1535. Each of the three words, viz. Yatafakkarun, Ya‘qilun and Yadhdhakkarun which have been placed at the end of vv. 12th, 13th and 14th respectively may be understood not only as especially appropriate to the theme of the particular verse in which it is used, but also as applicable to the general theme dealt with collectively in the three verses, their use in their particular places being determined by the degree of their importance. The word "reflection" has been used first because it constitutes the first means for, and of all moral qualities it is the first to be awakened in, the process of the moral reformation of man. From the habit of reflection grows understanding or 'making use of reason.' At this second stage man accomplishes his moral reformation. After this comes the third stage when temptations have been completely overcome and moral struggle ceases and man 'takes heed' and is self-admonished and the doing of good works becomes a part of his nature. (close)
a. 13:5; 39:22. (close)
One of the most wonderful features of God’s creation is that no two things or persons are exactly alike. But for this diversity there would have been indescribable confusion and chaos in the world. It would have been difficult to distinguish one thing from another or one person from another person. Similarly, there is such diversity in the dispositions and temperaments of men that it is beyond human power to devise a teaching that may equally suit all natures. No man has full knowledge of the diversity that exists in nature. God alone knows these differences and therefore He alone can give a teaching which can suit and benefit all men.
After animals, vegetables and the inorganic creation have been mentioned separately in the preceding two verses, the verse under comment proceeds to mention something common to all creation. A new topic about the difference in various colours is introduced in this verse. Colours, too, cast their influence upon man and work for his benefit. The effect of colour upon the human body and mind is only a recent discovery of science. It is a marvel of the Quran that it made clear reference to this effect more than thirteen centuries before its discovery by scientists. The verse points out that not only different objects in nature but also their distinctive hues and colours serve man’s physical needs. It is no wonder then that God should have made similar or even greater and better provision for his spiritual needs.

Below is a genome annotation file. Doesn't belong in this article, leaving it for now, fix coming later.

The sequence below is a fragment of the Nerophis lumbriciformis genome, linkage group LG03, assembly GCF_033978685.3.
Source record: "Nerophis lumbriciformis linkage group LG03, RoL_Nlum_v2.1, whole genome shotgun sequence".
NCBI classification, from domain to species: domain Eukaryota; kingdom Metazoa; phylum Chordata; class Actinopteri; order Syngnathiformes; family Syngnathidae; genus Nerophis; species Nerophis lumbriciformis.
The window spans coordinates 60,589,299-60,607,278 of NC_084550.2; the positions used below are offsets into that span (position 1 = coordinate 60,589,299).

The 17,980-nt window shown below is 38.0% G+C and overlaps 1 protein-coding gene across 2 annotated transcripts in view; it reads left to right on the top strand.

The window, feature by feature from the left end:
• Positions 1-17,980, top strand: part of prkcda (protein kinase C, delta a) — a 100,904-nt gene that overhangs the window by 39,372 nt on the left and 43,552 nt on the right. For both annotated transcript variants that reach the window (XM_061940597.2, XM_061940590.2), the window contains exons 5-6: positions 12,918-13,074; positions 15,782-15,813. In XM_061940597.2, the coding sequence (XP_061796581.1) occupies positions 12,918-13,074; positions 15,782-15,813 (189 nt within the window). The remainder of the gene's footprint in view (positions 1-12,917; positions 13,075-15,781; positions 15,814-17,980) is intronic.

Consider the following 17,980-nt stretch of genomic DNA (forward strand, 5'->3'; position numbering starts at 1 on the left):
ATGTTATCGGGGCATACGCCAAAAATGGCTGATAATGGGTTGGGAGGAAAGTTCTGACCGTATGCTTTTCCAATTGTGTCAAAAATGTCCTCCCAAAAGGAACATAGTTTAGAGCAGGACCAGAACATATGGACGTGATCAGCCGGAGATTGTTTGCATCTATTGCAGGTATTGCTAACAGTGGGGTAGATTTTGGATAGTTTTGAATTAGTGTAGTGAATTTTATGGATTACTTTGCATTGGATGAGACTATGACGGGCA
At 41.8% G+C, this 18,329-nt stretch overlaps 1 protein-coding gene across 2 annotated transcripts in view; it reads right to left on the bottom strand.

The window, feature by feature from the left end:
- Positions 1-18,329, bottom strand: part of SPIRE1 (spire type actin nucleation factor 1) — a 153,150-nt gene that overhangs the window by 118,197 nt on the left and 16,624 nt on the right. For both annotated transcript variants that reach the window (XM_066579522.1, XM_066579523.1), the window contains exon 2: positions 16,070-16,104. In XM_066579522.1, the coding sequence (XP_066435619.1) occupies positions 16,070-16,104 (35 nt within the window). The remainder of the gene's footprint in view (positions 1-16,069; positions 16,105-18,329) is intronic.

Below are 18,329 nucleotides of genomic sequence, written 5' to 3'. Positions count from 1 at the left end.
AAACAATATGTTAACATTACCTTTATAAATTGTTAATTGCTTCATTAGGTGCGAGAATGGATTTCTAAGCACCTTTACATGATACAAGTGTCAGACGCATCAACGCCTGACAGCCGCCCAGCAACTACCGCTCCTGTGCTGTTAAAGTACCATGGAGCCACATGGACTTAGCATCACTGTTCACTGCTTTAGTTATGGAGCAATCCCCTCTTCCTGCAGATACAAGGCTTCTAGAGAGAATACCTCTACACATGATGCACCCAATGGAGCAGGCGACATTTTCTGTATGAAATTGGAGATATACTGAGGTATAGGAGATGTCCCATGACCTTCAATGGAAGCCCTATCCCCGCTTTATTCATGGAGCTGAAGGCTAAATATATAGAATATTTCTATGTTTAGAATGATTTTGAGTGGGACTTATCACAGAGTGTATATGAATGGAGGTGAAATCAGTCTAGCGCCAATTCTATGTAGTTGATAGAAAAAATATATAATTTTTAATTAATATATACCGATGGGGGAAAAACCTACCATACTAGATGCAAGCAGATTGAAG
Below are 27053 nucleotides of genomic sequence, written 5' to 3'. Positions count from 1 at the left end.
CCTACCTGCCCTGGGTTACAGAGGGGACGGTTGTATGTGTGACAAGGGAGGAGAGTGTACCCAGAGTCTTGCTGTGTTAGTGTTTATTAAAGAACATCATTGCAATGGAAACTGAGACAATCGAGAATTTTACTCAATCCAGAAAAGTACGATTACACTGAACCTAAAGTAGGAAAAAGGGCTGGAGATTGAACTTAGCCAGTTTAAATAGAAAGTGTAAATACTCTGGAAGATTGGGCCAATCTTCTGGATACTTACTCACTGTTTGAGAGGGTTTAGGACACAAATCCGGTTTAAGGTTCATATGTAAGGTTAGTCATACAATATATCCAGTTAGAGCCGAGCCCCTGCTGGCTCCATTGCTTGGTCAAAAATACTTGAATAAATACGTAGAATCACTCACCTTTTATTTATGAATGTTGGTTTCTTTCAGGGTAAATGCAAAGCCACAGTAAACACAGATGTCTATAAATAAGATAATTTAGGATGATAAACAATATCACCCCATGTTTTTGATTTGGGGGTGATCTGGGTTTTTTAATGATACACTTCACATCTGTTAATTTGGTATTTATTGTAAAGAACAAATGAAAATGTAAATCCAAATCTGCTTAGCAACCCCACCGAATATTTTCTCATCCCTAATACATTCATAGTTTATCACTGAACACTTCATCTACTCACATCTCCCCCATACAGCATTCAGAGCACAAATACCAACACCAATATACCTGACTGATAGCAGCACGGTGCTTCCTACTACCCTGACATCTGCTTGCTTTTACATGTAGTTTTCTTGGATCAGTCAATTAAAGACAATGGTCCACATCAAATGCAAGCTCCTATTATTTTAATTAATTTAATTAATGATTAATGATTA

The verse also suggests that just as the colours and properties of things are too many and too diverse to be enumerated, so are men’s natures, dispositions and temperaments. It is beyond human understanding to comprehend this diversity of dispositions and natures which knows no limit or bound, much less to provide for the peculiar needs and requirements of each and every man. This applies more particularly to the moral and spiritual needs of man and points to the necessity of guidance from God Who alone has full knowledge of this diversity and knows also how the requirements of every individual can be adequately met.